Defence minister Yusuf Haji denied allegations of human rights violations that have led to threats of a military aid ban on Kenya during a graduation ceremony at the Defence College in Karen, Nairobi June 7, 2012 ANTHONY OMUYA
By FRED MUKINDA | Daily Nation | Thursday, June 7 2012
Defence minister Yusuf Haji has denied allegations of human rights violations that have led to threats of a military aid ban on Kenya.
The matter is pending in the United States Congress with proposals to stop the yearly funding to Kenya Defence Forces and the police, unless the Kenyan Government demonstrates having conducted “credible investigations,” and action taken.
"There are no violations at all in human rights as far as the Defence Forces are concerned. In Mt Elgon, we have done thorough investigations and it was established that the Army was not involved in any action that suggests that people (civilians) were mistreated," said Mr Haji.
The allegations contained in a Bill by the Judiciary Committee of the US Senate, show that abuses were reported in Mt Elgon in 2008, and thereafter in Garissa, Mandera, Wajir and Daadab refugee camp between October 2011 and January this year.
In 2008, the Army and the police undertook Operation Okoa Maisha against the Sabaot Land Defence Forces, while the ongoing Operation Linda Nchi which started in October last year covers the other parts of the country, extending to neighbouring Somalia where the KDF is fighting the terrorist Al-Shabaab militia.
“We should be able to differentiate where there are units of government. As far as the Army is concerned, the question (of human rights abuses) has no basis,” said Mr Haji.
Part of the Bill to be debated by the US Senate reads in part: “The Committee directs the Secretary of State to take steps to ensure that no United States training, equipment, or other assistance is provided to any Kenyan military or police personnel who have been credibly alleged to have violated human rights.”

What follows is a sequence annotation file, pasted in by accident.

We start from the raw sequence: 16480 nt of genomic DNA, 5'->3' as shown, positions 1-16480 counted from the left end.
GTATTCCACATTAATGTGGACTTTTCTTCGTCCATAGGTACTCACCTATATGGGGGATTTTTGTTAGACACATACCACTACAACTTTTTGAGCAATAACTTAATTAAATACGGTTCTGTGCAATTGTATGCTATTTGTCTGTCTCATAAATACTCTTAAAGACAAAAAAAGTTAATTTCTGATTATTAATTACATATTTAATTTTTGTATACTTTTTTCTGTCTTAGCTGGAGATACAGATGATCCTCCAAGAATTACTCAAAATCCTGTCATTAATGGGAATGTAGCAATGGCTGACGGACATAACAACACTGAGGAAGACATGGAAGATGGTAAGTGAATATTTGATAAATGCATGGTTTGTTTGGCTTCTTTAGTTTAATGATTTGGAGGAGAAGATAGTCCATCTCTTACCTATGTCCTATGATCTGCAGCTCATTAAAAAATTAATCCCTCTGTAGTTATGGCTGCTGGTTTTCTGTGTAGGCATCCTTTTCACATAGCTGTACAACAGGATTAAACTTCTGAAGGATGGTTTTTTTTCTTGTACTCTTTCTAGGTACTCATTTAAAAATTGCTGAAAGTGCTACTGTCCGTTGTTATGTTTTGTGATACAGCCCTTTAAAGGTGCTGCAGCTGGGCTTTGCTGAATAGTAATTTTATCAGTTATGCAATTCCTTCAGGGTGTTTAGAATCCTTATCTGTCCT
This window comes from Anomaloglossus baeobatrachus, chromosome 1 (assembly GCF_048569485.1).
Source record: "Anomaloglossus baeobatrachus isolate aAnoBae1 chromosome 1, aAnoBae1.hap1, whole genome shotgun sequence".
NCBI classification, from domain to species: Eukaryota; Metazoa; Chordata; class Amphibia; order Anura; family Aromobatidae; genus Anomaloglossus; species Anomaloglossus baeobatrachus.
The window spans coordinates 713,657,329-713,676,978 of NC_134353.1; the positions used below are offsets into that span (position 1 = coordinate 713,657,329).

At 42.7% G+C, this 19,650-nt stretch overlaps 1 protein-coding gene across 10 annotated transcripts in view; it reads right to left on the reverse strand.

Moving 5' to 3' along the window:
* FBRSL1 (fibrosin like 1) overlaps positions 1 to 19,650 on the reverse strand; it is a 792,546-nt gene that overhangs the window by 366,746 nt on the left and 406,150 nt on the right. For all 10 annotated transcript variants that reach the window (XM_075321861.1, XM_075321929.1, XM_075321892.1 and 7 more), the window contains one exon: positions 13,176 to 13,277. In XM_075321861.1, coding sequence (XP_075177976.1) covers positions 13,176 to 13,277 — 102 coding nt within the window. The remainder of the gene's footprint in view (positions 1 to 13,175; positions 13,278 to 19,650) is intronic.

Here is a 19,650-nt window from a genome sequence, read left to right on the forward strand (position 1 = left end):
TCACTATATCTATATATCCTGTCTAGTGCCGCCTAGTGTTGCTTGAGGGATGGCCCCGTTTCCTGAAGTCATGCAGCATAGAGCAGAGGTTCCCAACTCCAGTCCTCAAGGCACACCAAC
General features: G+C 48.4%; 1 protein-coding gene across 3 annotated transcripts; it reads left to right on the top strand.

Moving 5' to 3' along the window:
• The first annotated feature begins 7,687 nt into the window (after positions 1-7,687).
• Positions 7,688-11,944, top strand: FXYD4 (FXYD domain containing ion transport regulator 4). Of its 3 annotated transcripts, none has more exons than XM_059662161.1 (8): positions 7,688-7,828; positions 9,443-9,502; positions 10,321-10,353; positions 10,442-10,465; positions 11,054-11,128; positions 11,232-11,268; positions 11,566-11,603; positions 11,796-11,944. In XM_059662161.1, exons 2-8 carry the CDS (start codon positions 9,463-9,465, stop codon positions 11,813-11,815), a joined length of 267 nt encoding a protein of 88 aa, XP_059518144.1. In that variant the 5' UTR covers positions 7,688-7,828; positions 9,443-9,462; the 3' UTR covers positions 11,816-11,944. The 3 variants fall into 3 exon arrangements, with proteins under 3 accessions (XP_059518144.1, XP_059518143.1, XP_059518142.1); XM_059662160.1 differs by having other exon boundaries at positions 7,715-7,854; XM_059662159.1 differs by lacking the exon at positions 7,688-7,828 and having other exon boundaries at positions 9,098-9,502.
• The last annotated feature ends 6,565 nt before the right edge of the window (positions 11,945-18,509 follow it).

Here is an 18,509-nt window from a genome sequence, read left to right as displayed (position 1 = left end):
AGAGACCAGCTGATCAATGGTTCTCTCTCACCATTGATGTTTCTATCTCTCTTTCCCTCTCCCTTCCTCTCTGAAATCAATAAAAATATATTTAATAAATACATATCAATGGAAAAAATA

Secretary of State Hillary Clinton is scheduled to brief the committee if any action has been taken by the Kenya Government.
The reports adds: “The Secretary shall submit a report to the Committee on steps taken by the Government of Kenya to conduct thorough, credible investigations of such violations and the identification of military units responsible.”
If the Committees proposals are upheld by the Senate, Kenya could lose up to over one billion shillings accorded annually to Kenyan military in form of financial aid, equipment and training of personnel.
This year’s financial estimates show the US gave Kenya $14.1 million (Sh1.26 billion) for defence purposes, an increase from the preceding year.
US-based Human Rights Watch has been most vocal on allegations against KDF and police.
Last month, HRW, produced a report dubbed “Criminal Reprisals: Kenyan Police and Military Abuses against Ethnic Somalis,” which referred to activities that took place under Operation Linda Nchi.
The report said of the local security agencies: “ Kenyan police and army subjected hundreds of Kenyan citizens in North Eastern province, as well as over 100 Somali refugees, to beatings and other abuses. The abuses were in apparent response to attacks carried out by militants suspected of links to the Islamist Somali armed group, al-Shabaab, in the wake of Kenya’s military intervention in Somalia.”
It added: “ In Garissa, Wajir, Mandera, and the refugee camps in Dadaab, police and soldiers were implicated in serious human rights violations including rape; attempted sexual assault; beatings; arbitrary detention; extortion; the looting and destruction of property; and various forms of physical mistreatment and deliberate humiliation. The Kenyan military detained scores of civilians despite the fact that it has no legal authority to do so. Six months after the abuses first came to light no one has been held accountable.”
The proposal to are contained in the Department of State, Foreign operations, and Related Programs and covers the financial year ending September 2013, and was sent for debate on May 24.
The Bill is sponsored by Democratic Party Senator Patrick Leahy, who is the chairman of the Senate Judiciary Committee.